When India’s Mangalyaan space probe entered an orbit around Mars recently, the country made history – twice.
India became the only nation so far to reach Mars on its first attempt. It also spent the least amount of money to do so. India’s Mars mission has a price tag of about $74 million, a fraction of the $671 million cost of the U.S. National Aeronautics and Space Administration’s latest Mars program. The success was an important advertisement for a business India hopes to enter: sending satellites and spacecraft aloft at a fraction of the cost of U.S. and European competitors.
In June, India’s Prime Minister Narendra Modi boasted that India has spent less to reach Mars than Hollywood producers spent on the movie “Gravity,” which cost $100 million to make. To hold costs down, India relied on technologies it has used before and kept the size of the payload small, at 15 kilograms. It saved on fuel by using a smaller rocket to put its spacecraft into Earth orbit first to gain enough momentum to slingshot it toward Mars. “India has cheap indigenous technology,” said Ajey Lele, a researcher at the Institute for Defense Studies and Analyses, a New Delhi think-tank. He said cost-saving innovations “came out of sheer necessity.”
The Indian Space Research Organisation has always operated on a shoe-string budget. In its early days, space scientists worked out of an abandoned church near its first launch pad. Later, after India carried out
nuclear-weapons tests, other countries refused to share their technical know-how, limiting India’s access to sophisticated technology. “India had no option but to develop its own,” said Mr. Lele.
Today, India spends $1.2 billion a year on its space program. In comparison, NASA has a budget of $17.5 billion for the year ending Sept. 30. Some critics say India, a country where more than 300 million people live on less than $1.25 a day, should concentrate more on terrestrial issues. Others argue that the space program will help to fight poverty and boost development by driving innovation in communications services and meteorological forecasting for the country’s largely agricultural economy. Kopillil Radhakrishnan, chairman of ISRO, told television news channel NDTV that scientists had kept costs down using “novel” approaches.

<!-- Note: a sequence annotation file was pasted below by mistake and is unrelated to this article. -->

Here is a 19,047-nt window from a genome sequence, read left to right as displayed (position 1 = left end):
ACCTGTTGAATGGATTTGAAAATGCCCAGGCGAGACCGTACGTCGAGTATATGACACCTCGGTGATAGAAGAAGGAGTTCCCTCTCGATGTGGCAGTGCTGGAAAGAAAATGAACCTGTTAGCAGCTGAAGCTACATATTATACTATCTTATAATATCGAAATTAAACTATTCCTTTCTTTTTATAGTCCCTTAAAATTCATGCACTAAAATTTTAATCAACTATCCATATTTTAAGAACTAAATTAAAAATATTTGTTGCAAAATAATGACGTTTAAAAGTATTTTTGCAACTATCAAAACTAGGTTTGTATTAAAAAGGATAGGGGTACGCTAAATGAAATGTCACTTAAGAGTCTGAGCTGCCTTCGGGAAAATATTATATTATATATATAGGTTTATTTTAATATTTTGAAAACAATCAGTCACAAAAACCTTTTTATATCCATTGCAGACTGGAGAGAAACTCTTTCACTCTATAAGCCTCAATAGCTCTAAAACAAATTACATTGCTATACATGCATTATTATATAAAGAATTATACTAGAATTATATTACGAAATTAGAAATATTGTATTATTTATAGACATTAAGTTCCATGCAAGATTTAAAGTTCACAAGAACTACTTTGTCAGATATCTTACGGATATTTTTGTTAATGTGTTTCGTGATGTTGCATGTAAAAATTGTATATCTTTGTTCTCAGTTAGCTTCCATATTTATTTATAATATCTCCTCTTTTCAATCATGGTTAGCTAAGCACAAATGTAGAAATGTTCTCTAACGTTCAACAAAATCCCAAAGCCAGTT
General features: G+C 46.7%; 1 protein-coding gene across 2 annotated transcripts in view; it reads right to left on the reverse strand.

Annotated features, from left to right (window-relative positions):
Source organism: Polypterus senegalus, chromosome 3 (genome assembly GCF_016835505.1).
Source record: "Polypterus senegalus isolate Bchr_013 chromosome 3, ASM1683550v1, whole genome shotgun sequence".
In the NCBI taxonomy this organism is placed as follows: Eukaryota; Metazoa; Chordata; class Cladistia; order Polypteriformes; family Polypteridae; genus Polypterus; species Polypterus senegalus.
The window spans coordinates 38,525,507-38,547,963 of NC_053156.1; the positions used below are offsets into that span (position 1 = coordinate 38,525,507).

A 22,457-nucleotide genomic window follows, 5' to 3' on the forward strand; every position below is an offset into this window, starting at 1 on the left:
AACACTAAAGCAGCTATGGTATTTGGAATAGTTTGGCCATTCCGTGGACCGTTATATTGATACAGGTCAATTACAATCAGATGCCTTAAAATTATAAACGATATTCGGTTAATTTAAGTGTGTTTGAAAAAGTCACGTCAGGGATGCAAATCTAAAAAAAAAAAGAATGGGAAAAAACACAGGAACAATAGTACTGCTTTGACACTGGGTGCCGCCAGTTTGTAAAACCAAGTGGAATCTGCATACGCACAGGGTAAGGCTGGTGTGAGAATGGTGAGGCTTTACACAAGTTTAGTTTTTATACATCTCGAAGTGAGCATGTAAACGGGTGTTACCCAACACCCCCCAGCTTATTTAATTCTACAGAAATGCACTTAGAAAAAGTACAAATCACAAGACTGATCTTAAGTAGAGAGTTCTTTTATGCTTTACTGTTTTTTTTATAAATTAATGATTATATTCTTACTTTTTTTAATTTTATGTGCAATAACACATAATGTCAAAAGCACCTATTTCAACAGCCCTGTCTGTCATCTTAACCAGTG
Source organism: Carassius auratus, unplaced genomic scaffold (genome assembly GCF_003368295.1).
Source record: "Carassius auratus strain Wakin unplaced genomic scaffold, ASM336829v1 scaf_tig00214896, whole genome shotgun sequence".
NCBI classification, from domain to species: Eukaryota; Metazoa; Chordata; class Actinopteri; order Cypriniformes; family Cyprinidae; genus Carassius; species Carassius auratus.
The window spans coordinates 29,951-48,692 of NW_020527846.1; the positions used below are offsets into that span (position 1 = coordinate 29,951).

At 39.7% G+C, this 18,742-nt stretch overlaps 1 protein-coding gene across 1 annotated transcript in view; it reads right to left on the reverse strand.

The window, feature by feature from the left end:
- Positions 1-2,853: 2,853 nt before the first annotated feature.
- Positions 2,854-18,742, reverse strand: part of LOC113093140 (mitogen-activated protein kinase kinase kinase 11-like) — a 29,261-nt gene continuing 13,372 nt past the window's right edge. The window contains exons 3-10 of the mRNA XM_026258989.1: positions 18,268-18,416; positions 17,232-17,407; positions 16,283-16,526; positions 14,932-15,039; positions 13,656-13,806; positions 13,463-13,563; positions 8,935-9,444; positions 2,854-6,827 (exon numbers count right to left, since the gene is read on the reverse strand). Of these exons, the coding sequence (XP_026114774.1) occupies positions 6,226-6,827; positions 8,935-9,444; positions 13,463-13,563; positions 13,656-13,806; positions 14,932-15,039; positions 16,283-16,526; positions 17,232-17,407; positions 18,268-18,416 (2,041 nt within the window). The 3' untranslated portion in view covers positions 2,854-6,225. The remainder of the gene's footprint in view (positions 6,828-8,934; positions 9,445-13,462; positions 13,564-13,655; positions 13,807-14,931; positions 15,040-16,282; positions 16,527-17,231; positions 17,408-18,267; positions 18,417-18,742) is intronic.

Going around the Earth and raising the spacecraft’s orbit using a propulsion system rather than relying on a heavy launch vehicle lowered the overall cost of the mission, Mr. Radhakrishnan said. Comparatively low salaries in India also helped reduce the outlay for the voyage, which was mounted at a lower cost than missions undertaken by Russia, the European Space Agency and Japan, which each spent more than $100 million on their attempts. Rajeswari Pillai Rajagopalan, senior fellow in space-security studies at the Observer Research Foundation, said “a mid-level official at ISRO would be on about 100,000 rupees ($1,644) a month.”
Out of 51 missions to Mars, only three space agencies – in Russia, the U.S. and Europe — have succeeded.
India, which currently has around 35 satellites in Earth orbit for communication, television broadcasting and remote sensing, last year launched its first military satellite to gather naval intelligence. Overall, India has launched more than 50 satellites since 1975, according to ISRO. The country is gaining increasing recognition worldwide as a low-cost option for sending satellites into orbit.
The global space market was pegged at $304.31 billion in 2012, the latest year for which data are available, according to the Space Foundation, a U.S.-based research group.